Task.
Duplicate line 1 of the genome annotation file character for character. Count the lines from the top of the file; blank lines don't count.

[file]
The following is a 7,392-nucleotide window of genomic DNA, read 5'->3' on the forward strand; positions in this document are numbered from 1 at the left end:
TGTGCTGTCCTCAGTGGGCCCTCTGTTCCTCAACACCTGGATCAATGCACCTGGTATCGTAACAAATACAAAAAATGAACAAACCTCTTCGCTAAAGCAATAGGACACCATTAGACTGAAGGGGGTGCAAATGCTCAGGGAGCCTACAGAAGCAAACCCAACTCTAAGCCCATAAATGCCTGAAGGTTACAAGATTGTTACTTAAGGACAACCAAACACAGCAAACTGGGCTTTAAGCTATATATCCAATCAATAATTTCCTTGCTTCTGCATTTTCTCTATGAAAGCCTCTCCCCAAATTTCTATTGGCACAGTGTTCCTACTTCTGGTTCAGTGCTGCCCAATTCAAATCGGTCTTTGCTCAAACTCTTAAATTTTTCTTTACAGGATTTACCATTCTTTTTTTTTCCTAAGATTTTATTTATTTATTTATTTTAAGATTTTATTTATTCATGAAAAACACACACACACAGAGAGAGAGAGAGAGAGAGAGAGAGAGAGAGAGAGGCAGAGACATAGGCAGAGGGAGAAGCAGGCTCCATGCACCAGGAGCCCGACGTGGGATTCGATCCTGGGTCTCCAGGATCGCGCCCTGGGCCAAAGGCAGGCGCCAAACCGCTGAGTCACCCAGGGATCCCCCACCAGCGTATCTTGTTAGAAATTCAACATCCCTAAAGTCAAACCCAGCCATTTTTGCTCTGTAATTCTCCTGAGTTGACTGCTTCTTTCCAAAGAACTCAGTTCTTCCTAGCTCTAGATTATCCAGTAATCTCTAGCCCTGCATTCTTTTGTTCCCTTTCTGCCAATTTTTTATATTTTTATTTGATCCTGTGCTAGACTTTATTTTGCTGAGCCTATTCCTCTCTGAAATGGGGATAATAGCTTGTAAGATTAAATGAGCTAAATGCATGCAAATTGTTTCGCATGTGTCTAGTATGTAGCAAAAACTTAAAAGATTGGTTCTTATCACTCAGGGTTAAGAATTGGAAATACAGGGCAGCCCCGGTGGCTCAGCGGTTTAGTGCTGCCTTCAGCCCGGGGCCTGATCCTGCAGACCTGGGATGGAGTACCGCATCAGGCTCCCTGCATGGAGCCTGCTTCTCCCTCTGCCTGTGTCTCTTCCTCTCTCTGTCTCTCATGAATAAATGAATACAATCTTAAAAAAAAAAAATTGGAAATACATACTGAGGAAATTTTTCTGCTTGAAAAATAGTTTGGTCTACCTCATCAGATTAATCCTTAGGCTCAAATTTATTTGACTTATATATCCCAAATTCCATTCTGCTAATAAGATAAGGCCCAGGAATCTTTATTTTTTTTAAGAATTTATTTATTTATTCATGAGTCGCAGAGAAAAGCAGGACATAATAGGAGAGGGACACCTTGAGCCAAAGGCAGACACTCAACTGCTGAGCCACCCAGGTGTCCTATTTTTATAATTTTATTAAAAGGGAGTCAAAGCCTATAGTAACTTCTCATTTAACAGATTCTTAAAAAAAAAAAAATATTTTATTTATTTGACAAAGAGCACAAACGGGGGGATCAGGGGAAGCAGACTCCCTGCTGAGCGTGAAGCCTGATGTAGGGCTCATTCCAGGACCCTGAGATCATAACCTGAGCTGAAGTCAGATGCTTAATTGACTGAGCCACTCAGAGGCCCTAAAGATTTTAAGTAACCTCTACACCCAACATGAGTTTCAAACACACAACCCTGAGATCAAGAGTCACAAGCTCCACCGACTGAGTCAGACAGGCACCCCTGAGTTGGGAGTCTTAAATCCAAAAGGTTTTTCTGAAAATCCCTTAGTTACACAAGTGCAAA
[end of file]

The following is a 7,392-nucleotide window of genomic DNA, read 5'->3' on the forward strand; positions in this document are numbered from 1 at the left end: